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Hart Island

Coming April 2024

Someone You Know

Finalist for the 2005 Lambda Literary Award
Newspaper columnist Daniel Caruso has a wife he loves deeply, a daughter who means everything to him, and a secret that could destroy them all. At a conference in Seattle, he meets and spends a passionate night with Stephen Hart, a handsome firefighter, who the next day is murdered.  On the journey home to Providence, R.I., Daniel receives a bizarre and frightening sign from someone who knows the most intimate details of his deception. Soon after he reunites with his family, another message makes it chillingly clear that someone sinister is observing every move Daniel and his family make. 

“This astonishing first novel combines excellent prose, dialogue, and character, drawing with throat-gripping suspense that invites comparison with Hitchcock, Woolrich and Charlotte Armstrong. — Ellery Queen Magazine

“Seductive … savage … searing … an electrifying page-turner.” — Richard Labonte, Book Marks

“Stark…tightly written murder mystery… compelling.” –Booklist

“Inticing and danger-filled.” – Instinct

“Mesmerizing … “Do not try this at home.” TmeOut NY, top summer books

“A cautionary tale for anyone contemplating a one-night stand … fast paced and dark thriller that keeps you on the edge of your seat.” ReFresh (London)

“Barnburner of a first novel … deft and frightening.” — Tony Lewis, Providence Journal

“A heartfelt, gracefully written, explicit tale of sexual angst and self-discovery” – Kirkus

“First-time novelist triumphs … a terrifying thriller inspired by spree killer Andrew Cunanan.” — Thrust Magazine

“A claustrophobic atmosphere that imprisons even the most squeamish reader and keeps him or her white-knuckling through to the climax of this dark tale.” — Lavender Magazine (Twin Cities)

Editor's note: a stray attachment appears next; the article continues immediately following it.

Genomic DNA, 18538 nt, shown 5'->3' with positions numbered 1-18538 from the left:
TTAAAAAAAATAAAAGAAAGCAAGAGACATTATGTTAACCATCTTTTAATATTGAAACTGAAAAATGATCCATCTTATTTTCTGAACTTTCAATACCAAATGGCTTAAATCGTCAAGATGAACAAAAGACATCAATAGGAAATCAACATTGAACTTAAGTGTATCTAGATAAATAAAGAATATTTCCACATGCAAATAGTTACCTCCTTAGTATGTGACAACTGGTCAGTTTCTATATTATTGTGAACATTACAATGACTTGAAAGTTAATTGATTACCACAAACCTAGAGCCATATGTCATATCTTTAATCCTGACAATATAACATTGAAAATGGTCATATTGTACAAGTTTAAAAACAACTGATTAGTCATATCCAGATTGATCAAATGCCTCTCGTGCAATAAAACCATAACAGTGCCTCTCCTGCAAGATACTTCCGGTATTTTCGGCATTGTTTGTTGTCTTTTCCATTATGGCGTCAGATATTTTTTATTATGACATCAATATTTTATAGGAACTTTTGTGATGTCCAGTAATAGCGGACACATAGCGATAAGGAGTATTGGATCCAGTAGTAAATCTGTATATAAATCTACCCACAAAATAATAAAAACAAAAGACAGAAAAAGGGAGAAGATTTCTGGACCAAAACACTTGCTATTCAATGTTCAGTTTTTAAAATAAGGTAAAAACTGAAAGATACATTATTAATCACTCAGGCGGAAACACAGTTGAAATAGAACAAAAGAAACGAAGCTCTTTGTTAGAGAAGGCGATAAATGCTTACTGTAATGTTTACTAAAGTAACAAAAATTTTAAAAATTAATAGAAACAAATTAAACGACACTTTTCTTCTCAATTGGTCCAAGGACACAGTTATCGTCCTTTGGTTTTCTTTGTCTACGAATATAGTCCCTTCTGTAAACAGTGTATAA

“If you enjoy having the hair on the back of your neck stand on end with terror, this is the book for you.” –The Open Book (Sacramento)

“Mystery readers, as well as fans of horror novels, … are drawn ever deeper into the mind of a serial killer who will stop at nothing to get at the ultimate object of his desire — Daniel Caruso himself. Rating A+” — The Texas Triangle

“A graphic and frightening thriller…”– Provincetown Banner

“A tour-de-force … “Someone You know” may have you shivering like it’s still winter, but there’s plenty of the sizzle of promised summer heat, too.” –Clean Sheets

“A twisted game of cat and mouse …an entertaining walk on the dark side.” — TWN Book Report, South Florida

Only the Lonely

Asim Zahid is headed to the University of Michigan, ready to bust out of Lackawanna, a rundown steel town outside of Buffalo, New York. But his dream of a bright future is derailed when his father dies and leaves behind the Bethlehem Theater and Sonia, his old man’s longtime mistress.
Soon there’s another reason frustrating the restless son’s plans to leave Lackawanna — an Irish redhead named Billy, who’s been flirting with Asim from the window of the Pig Iron Pub across the street from the theater.
Asim wonders whether he might be happy in Lackawanna after all, until he discovers his brother, Tarik, is headed off to some kind of training camp in the Afghanistan desert.
Not long after, he receives a package with a skull of a Jewish boy that initiates a terrifying and ultimately deadly set of events that peak on September 11, 2001.

 

“…once you start you won’t stop … for noir novel lovers.” — OutSmart, Houston

“Coming of age in a dying American town is hard enough. But if you’re Middle Eastern and gay… Zebrun’s ruminative second novel captivates through the complexity and vulnerability of its characters and the excellence of its prose, polished to a luminous transparency.” – Kirkus

“A rich dive into the tempest of family, the cold depths of loneliness and the riptide of fundamentalism … haunting.” — JustOut, Portland, Oregon

“Much like the old black-and-white movies that Sonia loved, ONLY THE LONELY reads … like an artsy independent film … a modern-day update of THE GLASS MANAGERIE.” — Desert Daily Guide, Palm Springs, Calif.

“A very intimate story that reflects international concerns in miniature, about one immigrant family’s struggles with secrets, discrimination, and religion.” — Bay Windows, Boston